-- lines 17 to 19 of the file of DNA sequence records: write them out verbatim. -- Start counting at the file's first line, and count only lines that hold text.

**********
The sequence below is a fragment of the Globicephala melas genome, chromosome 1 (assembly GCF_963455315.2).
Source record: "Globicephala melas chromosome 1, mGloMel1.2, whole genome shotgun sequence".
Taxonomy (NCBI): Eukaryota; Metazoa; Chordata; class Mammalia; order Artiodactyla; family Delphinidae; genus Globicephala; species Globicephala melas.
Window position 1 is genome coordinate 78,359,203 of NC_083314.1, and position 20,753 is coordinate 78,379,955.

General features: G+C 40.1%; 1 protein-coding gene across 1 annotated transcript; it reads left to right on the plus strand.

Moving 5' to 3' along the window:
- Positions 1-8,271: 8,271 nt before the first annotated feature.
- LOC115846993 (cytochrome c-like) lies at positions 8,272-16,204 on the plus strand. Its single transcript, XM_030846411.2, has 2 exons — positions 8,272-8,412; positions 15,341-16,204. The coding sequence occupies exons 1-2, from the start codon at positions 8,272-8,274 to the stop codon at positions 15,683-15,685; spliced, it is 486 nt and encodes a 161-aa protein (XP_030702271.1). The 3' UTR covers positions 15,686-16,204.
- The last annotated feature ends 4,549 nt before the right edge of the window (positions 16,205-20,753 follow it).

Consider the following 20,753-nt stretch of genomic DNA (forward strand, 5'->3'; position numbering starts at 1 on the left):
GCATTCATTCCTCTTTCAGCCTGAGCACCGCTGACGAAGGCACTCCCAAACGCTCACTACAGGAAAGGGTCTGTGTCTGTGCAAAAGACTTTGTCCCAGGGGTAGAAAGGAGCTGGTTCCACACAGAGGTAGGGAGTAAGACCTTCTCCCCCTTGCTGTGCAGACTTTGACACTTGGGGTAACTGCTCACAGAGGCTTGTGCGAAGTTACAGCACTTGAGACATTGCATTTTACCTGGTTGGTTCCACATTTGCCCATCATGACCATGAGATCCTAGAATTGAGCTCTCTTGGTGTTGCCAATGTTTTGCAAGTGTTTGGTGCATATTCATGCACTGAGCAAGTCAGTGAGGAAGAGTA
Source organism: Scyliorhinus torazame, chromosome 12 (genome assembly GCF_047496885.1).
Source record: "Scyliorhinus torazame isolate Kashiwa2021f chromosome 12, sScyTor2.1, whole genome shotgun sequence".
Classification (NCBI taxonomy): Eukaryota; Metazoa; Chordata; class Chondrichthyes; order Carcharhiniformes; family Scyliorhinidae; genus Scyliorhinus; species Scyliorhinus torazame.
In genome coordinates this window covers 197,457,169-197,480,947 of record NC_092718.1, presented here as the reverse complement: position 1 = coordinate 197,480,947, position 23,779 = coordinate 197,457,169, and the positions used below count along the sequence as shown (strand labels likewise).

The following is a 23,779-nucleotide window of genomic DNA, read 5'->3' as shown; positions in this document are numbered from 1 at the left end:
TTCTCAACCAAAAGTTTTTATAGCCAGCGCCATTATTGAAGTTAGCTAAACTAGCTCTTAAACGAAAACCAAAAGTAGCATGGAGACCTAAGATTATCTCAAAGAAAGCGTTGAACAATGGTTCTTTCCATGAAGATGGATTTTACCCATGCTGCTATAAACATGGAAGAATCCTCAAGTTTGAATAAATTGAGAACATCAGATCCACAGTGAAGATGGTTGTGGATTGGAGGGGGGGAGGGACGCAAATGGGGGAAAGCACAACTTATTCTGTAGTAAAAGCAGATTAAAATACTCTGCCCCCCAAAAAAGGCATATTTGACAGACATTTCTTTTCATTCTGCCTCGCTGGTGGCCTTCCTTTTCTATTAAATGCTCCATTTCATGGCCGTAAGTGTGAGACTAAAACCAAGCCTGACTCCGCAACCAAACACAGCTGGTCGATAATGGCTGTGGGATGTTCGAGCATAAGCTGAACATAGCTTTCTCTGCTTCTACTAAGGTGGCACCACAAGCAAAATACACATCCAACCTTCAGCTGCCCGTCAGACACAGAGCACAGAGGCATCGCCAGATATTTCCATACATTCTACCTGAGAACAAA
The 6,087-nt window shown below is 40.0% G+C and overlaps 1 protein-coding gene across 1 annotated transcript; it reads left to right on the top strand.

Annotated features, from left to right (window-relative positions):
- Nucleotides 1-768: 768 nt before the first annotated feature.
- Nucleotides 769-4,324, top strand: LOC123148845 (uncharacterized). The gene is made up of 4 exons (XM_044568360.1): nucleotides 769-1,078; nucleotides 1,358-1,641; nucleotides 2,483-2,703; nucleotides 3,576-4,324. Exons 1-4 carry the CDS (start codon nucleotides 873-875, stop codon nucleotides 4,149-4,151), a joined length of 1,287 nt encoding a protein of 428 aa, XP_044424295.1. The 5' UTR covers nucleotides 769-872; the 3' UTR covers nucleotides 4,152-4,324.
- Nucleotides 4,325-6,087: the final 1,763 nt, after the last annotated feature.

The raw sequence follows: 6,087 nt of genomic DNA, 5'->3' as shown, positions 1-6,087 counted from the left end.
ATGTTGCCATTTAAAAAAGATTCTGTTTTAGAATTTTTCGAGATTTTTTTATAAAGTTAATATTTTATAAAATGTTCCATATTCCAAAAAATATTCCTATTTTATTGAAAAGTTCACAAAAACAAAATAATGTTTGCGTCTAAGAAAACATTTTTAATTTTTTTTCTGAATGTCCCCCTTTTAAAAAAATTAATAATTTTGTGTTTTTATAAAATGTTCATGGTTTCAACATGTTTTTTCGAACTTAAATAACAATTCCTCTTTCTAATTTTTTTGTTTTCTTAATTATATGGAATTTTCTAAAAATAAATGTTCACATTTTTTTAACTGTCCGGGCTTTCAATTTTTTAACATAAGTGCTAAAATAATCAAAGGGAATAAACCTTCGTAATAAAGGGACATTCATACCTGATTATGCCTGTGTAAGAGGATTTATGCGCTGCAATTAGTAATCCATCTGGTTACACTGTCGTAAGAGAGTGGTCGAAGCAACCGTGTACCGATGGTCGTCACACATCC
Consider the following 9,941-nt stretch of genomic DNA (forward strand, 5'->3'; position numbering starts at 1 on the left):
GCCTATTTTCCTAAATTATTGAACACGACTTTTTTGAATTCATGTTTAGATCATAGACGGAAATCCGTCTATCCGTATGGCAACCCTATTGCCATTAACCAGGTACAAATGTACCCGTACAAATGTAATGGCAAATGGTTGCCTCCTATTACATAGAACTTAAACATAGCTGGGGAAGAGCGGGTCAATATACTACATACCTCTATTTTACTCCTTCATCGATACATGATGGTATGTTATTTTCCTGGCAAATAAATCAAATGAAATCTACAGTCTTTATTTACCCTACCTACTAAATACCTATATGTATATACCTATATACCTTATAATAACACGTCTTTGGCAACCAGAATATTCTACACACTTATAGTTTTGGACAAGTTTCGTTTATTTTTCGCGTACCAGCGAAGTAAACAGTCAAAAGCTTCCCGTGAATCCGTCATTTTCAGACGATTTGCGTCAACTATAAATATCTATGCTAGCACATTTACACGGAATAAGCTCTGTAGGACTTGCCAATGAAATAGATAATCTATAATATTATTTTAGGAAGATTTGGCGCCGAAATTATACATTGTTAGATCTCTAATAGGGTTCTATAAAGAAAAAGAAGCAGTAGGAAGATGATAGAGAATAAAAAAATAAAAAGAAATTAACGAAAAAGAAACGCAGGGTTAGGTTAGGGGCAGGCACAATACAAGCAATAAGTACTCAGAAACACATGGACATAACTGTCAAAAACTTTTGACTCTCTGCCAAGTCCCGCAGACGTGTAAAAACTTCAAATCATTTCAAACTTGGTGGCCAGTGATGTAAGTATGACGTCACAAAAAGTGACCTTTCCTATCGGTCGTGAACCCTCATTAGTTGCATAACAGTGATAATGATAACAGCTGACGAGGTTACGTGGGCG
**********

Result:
TTCTCAACCAAAAGTTTTTATAGCCAGCGCCATTATTGAAGTTAGCTAAACTAGCTCTTAAACGAAAACCAAAAGTAGCATGGAGACCTAAGATTATCTCAAAGAAAGCGTTGAACAATGGTTCTTTCCATGAAGATGGATTTTACCCATGCTGCTATAAACATGGAAGAATCCTCAAGTTTGAATAAATTGAGAACATCAGATCCACAGTGAAGATGGTTGTGGATTGGAGGGGGGGAGGGACGCAAATGGGGGAAAGCACAACTTATTCTGTAGTAAAAGCAGATTAAAATACTCTGCCCCCCAAAAAAGGCATATTTGACAGACATTTCTTTTCATTCTGCCTCGCTGGTGGCCTTCCTTTTCTATTAAATGCTCCATTTCATGGCCGTAAGTGTGAGACTAAAACCAAGCCTGACTCCGCAACCAAACACAGCTGGTCGATAATGGCTGTGGGATGTTCGAGCATAAGCTGAACATAGCTTTCTCTGCTTCTACTAAGGTGGCACCACAAGCAAAATACACATCCAACCTTCAGCTGCCCGTCAGACACAGAGCACAGAGGCATCGCCAGATATTTCCATACATTCTACCTGAGAACAAA
The 6,087-nt window shown below is 40.0% G+C and overlaps 1 protein-coding gene across 1 annotated transcript; it reads left to right on the top strand.

Annotated features, from left to right (window-relative positions):